“Premier Horgan has been clear that municipalities do not have the authority to prevent ridesharing companies from operating,” he said. “Uber and drivers have all the required approvals from the provincial government and the Passenger Transportation Board to operate in Metro Vancouver. We do not believe there is any legal basis for drivers to be fined by the City of Surrey.”

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'To be expected': Patience urged over limited supply of cannabis edibles – Calgary Herald



Adam Chammorry displays some of the edibles available at Queen of Bud in Calgary on Monday, Jan. 13, 2020.

Darren Makowichuk/Postmedia

Cannabis retailers say the appetite for pot-infused edibles is outstripping the supply — and the provincial distributor can’t say when that will change.

It’s a replay of what occurred a year ago when logistical and regulatory hurdles created a shortage of cannabis in stores, a bottleneck that led to a six-month halt on new pot shops being approved by regulator-wholesaler Alberta Gaming, Liquor and Cannabis.

“This was definitely to be expected in a brand new industry,” said AGLC spokeswoman Heather Holmen.

She noted 406 cannabis stores have now been approved by the AGLC — by far the most of any province — that share the limited supply.

“I can’t confirm that it will further strain the supply, as Alberta is one of the leading jurisdictions with the most LPs (licensed producers) providing for our market,” said Holmen.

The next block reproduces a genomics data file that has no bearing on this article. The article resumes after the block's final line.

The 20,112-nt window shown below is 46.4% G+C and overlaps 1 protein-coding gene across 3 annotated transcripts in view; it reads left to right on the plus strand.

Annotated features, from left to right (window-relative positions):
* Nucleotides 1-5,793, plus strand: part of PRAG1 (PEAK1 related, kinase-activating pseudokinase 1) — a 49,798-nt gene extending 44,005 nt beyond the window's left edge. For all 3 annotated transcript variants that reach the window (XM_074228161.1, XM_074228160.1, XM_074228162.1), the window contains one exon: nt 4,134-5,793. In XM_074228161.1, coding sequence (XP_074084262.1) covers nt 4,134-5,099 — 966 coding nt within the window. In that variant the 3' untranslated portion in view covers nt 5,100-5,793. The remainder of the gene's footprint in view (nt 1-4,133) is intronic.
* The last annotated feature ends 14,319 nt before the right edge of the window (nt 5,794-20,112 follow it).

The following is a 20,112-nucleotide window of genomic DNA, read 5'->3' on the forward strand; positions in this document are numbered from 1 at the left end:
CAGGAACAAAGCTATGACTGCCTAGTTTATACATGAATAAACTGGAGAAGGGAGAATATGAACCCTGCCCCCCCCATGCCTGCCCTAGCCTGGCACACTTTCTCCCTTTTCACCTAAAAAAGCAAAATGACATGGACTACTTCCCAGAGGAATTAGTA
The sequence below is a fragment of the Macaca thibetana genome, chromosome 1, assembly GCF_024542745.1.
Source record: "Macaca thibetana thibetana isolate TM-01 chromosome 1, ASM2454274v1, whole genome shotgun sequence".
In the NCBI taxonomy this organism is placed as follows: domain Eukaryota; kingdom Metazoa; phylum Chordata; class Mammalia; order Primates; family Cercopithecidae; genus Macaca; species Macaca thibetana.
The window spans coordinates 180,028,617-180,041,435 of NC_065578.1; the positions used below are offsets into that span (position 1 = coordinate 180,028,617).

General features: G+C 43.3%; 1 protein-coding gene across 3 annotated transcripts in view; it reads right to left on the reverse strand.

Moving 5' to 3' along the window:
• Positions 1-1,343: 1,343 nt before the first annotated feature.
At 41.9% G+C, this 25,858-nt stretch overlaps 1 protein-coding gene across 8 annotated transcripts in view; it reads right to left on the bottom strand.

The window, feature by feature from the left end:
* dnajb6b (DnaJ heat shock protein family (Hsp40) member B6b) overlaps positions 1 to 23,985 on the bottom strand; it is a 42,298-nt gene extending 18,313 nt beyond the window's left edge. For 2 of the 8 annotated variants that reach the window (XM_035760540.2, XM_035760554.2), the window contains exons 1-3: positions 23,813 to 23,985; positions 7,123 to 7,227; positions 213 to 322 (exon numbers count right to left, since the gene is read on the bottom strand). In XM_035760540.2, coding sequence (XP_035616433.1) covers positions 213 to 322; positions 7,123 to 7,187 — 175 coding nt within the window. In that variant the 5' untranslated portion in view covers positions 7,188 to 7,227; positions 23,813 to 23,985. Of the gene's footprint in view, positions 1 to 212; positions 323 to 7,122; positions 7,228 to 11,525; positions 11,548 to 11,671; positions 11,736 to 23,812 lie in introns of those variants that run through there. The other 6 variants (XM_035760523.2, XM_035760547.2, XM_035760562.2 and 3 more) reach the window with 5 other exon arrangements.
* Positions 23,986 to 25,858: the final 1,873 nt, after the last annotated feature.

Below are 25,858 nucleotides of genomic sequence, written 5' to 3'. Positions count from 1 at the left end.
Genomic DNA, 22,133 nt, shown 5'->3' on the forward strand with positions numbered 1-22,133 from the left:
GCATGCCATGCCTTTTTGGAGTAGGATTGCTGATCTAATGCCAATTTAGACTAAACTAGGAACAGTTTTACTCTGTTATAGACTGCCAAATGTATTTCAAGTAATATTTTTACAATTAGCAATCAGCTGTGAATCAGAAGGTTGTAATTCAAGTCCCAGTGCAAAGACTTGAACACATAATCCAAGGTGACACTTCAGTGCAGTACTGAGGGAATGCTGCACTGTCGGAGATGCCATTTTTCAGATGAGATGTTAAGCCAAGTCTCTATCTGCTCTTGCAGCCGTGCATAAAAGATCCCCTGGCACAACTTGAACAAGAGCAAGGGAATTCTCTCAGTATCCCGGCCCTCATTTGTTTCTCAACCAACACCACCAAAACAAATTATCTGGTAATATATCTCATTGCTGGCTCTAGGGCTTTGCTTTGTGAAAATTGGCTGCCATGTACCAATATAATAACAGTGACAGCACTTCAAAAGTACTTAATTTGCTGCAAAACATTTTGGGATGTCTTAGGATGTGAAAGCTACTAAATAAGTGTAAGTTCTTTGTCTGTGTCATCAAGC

“We are confident that variety and quantity will increase as LPs receive their licences to manufacture 2.0 products.”

The provincial regulator has now signed up 45 licensed producers to supply the Alberta market, with more than half of them expected to add to the edibles supply sometime this year, said Holmen.

She said the AGLC has yet to receive cannabis-infused beverages and coffee/tea packets from licensed producers.

“Anything we can get our hands on, we’ll put into the inventory system,” said Holmen, adding that’s dependent on how quickly licensed producers make them available.

Retailers say some of the edible products they receive from the AGLC are far less than they order, one saying it’s just over 50 per cent.

The most popular items — chewable candies — are quickly sold out, say store operators.

“Edibles are selling very well but there’s definitely been some challenges with the regulatory system,” said Nathan Mison, chairman of the Alberta Cannabis Council, which represents retailers and producers.

“The challenges we’ve seen in legalization 1.0 are the same as 2.0.”

He said Health Canada approvals of edibles processors has been slow, while the large number of stores in Alberta has limited what’s available.